from the more-'security-mediocre-practices'-from-the-biggest-name-in-ID-protectio dept
LifeLock has never been the brightest star in the identity fraud protection constellation. Its own CEO — with his mouth writing checks others would soon be cashing with his credentials — expressed his trust in LifeLock’s service by publishing his Social Security number, leading directly to 13 separate cases of (successful) identity theft.
Beyond that, LifeLock was barely a lock. It didn’t encrypt stored credentials and had a bad habit of ambulance-chasing reported security breaches in hopes of pressuring corporate victims into picking up a year’s worth of coverage for affected customers. This culminated in the FTC ordering it to pay a $12 million fine for its deceptive advertising, scare tactics, and inability to keep its customers’ ID info safe.
It’s LifeLock’s ambulance chasing that’s getting it into trouble again. Rather than verify the details of a recent breach, it began sending notices to customers informing them about possibly exposed info at entirely the wrong service.
Last week, LifeLock and several other identity theft protection firms erroneously alerted their customers to a breach at cloud storage giant Dropbox.com — an incident that reportedly exposed some 73 million usernames and passwords. The only problem with that notification was that Dropbox didn’t have a breach; the data appears instead to have come from another breach revealed this week at social network Tumblr.
This isn’t completely LifeLock’s fault. It did send out a false alarm and finger the wrong platform, but its information came from a third party: CSID. Brian Krebs approached the identity monitoring firm to determine how it had arrived at the wrong conclusion. It appears it’s
turtles misinformation all the way down. CSID president of product and marketing Bryan Hjelm confirmed his company was suffering some “reputational concerns” after wrongly naming Dropbox, rather than Tumblr, as the source of the breach. But he still felt his company was doing a bang-up job in the ID protection department, despite utilizing questionable sources.
He told me that CSID relies on a number of sources online who have been accurate, early indicators of breaches past. One such actor — a sort of cyber gadfly best known by his hacker alias “w0rm” — had proven correct in previous posts on Twitter about new data breaches, Hjelm said.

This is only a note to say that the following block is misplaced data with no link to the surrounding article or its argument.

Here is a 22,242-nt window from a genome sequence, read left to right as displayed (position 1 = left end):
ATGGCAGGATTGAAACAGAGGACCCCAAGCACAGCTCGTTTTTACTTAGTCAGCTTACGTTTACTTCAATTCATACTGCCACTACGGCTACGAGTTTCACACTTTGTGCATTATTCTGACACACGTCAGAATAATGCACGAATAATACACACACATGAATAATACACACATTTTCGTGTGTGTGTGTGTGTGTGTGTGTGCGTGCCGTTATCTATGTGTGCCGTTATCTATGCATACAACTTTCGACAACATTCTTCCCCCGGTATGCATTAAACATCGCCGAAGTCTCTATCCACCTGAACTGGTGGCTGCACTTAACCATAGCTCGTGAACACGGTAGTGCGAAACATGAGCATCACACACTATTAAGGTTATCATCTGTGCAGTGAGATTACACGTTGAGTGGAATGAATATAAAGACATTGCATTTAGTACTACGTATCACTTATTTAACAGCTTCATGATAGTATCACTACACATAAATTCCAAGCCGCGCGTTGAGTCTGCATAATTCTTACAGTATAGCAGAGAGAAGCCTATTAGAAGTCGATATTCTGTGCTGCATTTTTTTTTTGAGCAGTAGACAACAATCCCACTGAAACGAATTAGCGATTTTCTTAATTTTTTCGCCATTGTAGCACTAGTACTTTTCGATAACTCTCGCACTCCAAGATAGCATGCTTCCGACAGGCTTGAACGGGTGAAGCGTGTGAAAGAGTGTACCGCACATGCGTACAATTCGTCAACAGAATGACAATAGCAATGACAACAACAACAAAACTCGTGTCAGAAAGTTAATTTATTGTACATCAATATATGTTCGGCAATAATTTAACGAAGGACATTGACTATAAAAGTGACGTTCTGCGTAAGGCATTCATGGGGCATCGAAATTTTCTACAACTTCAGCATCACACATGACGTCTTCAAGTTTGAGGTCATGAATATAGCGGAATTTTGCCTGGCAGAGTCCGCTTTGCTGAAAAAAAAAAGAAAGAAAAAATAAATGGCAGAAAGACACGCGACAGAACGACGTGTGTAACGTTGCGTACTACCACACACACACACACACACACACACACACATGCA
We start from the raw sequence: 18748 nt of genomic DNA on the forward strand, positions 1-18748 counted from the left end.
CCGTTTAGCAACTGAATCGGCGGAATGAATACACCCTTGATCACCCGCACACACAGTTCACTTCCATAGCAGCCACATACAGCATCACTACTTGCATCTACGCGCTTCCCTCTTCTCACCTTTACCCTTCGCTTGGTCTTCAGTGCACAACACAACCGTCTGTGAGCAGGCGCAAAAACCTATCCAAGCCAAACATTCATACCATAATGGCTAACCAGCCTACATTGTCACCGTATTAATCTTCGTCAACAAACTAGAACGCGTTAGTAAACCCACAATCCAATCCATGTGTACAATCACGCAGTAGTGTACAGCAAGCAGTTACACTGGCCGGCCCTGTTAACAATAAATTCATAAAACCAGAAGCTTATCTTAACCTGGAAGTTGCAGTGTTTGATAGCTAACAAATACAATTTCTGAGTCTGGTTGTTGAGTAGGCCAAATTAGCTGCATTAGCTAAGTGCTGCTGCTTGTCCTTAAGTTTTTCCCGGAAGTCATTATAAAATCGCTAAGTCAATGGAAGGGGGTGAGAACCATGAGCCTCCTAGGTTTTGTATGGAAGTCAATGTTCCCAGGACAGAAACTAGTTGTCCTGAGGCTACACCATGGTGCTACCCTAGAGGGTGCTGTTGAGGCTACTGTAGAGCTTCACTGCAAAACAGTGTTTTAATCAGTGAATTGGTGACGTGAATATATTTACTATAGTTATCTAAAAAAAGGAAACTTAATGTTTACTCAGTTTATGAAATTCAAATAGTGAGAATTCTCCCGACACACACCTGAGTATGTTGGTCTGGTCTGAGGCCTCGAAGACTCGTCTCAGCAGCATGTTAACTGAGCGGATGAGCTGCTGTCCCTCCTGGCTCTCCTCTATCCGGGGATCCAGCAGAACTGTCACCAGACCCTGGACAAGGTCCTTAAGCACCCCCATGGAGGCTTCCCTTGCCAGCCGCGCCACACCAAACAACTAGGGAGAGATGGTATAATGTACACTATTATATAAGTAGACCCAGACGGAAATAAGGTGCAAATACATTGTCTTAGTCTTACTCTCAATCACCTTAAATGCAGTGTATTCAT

In this case, w0rm posted to Twitter a link to download a file containing what he claimed were 100M records stolen from Dropbox. Perhaps one early sign that something didn’t quite add up is that the download he linked to as the Dropbox user file actually only included 73 million usernames and passwords.
In any case, CSID analysts couldn’t determine one way or the other whether it actually was Dropbox’s data. Nonetheless, they sent it out as such anyway, based on little more than w0rm’s say-so.
The problem with this bogus alert is that every step of it was automated. CSID admits it never checked out w0rm’s claim by manually verifying the data dump contained what w0rm said it contained. It simply generated its alert, which was then picked up by others, like LifeLock, that rely on it for breach identification/notification. The automation continued as LifeLock sent auto-generated messages to its customers. The only manual part of this process occurred at the end user level when Dropbox customers began altering their login credentials to protect themselves from a nonexistent breach. Meanwhile, the real breach went ignored.
It’s often said that humans are the weakest link in the security chain, but this incident shows that a little human intervention would have gone a long way towards heading off bogus breach notifications that made an unaffected company look like it was hiding something from its users.